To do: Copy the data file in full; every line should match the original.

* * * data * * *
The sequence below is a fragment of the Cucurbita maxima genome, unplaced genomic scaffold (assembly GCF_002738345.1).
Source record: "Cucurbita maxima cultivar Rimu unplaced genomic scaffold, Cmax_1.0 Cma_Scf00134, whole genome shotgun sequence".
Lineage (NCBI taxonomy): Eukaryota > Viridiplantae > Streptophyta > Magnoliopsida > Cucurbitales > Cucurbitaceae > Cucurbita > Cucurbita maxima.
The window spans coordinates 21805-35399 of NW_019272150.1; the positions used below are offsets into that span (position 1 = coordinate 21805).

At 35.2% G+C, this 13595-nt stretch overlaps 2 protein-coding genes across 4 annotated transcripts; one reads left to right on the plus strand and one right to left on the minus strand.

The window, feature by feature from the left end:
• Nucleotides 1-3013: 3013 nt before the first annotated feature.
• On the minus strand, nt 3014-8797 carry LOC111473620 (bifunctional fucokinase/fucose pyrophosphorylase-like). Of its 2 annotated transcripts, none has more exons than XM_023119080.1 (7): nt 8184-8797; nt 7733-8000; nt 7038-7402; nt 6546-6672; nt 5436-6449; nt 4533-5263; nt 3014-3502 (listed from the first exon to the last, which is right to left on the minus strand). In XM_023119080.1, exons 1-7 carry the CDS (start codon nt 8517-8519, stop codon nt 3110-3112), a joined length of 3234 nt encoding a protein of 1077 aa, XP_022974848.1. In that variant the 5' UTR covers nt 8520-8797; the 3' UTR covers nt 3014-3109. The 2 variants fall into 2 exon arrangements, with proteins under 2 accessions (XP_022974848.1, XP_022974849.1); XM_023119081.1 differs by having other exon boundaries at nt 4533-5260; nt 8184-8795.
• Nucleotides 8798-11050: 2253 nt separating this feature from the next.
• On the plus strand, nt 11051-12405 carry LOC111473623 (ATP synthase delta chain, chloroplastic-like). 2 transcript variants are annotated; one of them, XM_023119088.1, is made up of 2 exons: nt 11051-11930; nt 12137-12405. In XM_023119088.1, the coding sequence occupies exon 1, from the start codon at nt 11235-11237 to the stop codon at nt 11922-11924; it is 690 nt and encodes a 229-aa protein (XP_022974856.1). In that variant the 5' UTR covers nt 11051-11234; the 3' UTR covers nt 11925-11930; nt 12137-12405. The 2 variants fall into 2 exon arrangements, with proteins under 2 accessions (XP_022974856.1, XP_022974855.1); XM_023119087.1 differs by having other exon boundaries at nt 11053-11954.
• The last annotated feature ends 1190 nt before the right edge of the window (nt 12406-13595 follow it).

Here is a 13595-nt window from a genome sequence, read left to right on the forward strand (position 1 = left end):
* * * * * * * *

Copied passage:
The sequence below is a fragment of the Cucurbita maxima genome, unplaced genomic scaffold (assembly GCF_002738345.1).
Source record: "Cucurbita maxima cultivar Rimu unplaced genomic scaffold, Cmax_1.0 Cma_Scf00134, whole genome shotgun sequence".
Lineage (NCBI taxonomy): Eukaryota > Viridiplantae > Streptophyta > Magnoliopsida > Cucurbitales > Cucurbitaceae > Cucurbita > Cucurbita maxima.
The window spans coordinates 21805-35399 of NW_019272150.1; the positions used below are offsets into that span (position 1 = coordinate 21805).

At 35.2% G+C, this 13595-nt stretch overlaps 2 protein-coding genes across 4 annotated transcripts; one reads left to right on the plus strand and one right to left on the minus strand.

The window, feature by feature from the left end:
• Nucleotides 1-3013: 3013 nt before the first annotated feature.
• On the minus strand, nt 3014-8797 carry LOC111473620 (bifunctional fucokinase/fucose pyrophosphorylase-like). Of its 2 annotated transcripts, none has more exons than XM_023119080.1 (7): nt 8184-8797; nt 7733-8000; nt 7038-7402; nt 6546-6672; nt 5436-6449; nt 4533-5263; nt 3014-3502 (listed from the first exon to the last, which is right to left on the minus strand). In XM_023119080.1, exons 1-7 carry the CDS (start codon nt 8517-8519, stop codon nt 3110-3112), a joined length of 3234 nt encoding a protein of 1077 aa, XP_022974848.1. In that variant the 5' UTR covers nt 8520-8797; the 3' UTR covers nt 3014-3109. The 2 variants fall into 2 exon arrangements, with proteins under 2 accessions (XP_022974848.1, XP_022974849.1); XM_023119081.1 differs by having other exon boundaries at nt 4533-5260; nt 8184-8795.
• Nucleotides 8798-11050: 2253 nt separating this feature from the next.
• On the plus strand, nt 11051-12405 carry LOC111473623 (ATP synthase delta chain, chloroplastic-like). 2 transcript variants are annotated; one of them, XM_023119088.1, is made up of 2 exons: nt 11051-11930; nt 12137-12405. In XM_023119088.1, the coding sequence occupies exon 1, from the start codon at nt 11235-11237 to the stop codon at nt 11922-11924; it is 690 nt and encodes a 229-aa protein (XP_022974856.1). In that variant the 5' UTR covers nt 11051-11234; the 3' UTR covers nt 11925-11930; nt 12137-12405. The 2 variants fall into 2 exon arrangements, with proteins under 2 accessions (XP_022974856.1, XP_022974855.1); XM_023119087.1 differs by having other exon boundaries at nt 11053-11954.
• The last annotated feature ends 1190 nt before the right edge of the window (nt 12406-13595 follow it).

Here is a 13595-nt window from a genome sequence, read left to right on the forward strand (position 1 = left end):